Presentation Type: Poster
Abstract: Background and Aim : Integron is an important factor in the making of multi-drug resistance (MDR) in bacteria. This study evaluated the role of class I and II Integrons in the making of resistance in the extended-spectrum beta-lactamase producing (ESBL) Echerichia coli.
Methods : A total of 66 strains of ESBL-producing E.coli were isolated from urinary tract infection in Kermanshah and their antimicrobial susceptibility was determined. The frequency of class I with its associated gene casts and class II Integron were determined in isolates by PCR. Data were analyzed using statistical methods
Results : Of 66 ESBL producing isolates, 65 isolates (98.5%) were multidrug resistant. The most antibiotic resistance of isolates was to ampicillin (98.4%), ceftriaxone (98.4%), cefotaxime (95.4%) and Co-trimoxazole (86.3%). But all isolates were sensitive to imipenem. The frequency Class I and II Integrons in isolates was 87.6% and 53.6%, respectively. The relationship between class I integron and resistance to tobramycin (p=0.021) and cefotaxime (p =0.01) was statistically significant. Five patterns of gene cassettes were determined in class my intern.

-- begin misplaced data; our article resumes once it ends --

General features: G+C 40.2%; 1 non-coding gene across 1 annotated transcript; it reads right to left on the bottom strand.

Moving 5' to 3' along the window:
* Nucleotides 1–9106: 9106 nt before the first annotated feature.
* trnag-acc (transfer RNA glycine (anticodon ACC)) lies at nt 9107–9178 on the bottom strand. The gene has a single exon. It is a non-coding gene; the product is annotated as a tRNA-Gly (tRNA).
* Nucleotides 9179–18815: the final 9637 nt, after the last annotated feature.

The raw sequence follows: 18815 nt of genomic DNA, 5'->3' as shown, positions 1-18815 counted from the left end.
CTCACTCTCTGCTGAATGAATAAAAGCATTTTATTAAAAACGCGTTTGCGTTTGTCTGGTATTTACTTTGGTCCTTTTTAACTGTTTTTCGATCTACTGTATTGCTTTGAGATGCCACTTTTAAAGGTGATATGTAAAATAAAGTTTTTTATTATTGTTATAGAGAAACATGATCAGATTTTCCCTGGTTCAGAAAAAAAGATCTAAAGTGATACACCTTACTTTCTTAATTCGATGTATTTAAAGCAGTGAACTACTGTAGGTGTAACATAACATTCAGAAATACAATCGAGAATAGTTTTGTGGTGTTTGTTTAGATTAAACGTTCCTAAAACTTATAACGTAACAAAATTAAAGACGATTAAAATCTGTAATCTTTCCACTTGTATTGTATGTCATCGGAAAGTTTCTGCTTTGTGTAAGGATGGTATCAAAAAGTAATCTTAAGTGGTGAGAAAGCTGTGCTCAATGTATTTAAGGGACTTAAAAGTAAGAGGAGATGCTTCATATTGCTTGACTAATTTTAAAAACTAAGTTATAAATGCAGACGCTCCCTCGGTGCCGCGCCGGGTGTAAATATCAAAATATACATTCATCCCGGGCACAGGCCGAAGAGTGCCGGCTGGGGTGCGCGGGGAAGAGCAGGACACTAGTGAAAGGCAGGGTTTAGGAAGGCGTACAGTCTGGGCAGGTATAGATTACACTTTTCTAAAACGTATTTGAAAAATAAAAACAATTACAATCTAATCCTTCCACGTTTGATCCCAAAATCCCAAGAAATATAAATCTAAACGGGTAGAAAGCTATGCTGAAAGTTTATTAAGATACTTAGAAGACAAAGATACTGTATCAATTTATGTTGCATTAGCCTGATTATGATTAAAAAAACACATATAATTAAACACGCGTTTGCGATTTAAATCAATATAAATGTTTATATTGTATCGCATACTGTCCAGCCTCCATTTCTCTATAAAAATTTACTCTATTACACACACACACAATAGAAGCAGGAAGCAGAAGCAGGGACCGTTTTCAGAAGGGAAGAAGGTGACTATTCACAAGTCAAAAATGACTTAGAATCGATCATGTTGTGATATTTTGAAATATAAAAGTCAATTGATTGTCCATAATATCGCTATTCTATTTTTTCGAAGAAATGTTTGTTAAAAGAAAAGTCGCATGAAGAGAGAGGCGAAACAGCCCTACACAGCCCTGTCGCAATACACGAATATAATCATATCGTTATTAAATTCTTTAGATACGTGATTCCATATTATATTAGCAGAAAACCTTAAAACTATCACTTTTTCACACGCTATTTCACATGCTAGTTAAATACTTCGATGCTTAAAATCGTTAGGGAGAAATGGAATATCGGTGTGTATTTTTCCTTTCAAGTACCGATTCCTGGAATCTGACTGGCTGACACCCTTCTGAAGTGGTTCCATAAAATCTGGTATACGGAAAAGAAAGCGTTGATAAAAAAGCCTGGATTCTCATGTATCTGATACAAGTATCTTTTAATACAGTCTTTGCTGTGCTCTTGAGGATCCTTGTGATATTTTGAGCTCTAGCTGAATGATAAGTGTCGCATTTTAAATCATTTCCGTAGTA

Conclusion : Imipenem is the most effective antibiotic for ESBL-producing E. coli. The frequency of class I integron and with a lower rate for class II integrin have correlation with the antibiotic resistance in E.coli isolates. So that there is a statistically significant correlation between resistance to tobramycin and cefotaxime and the presence of class I integron in E.coli.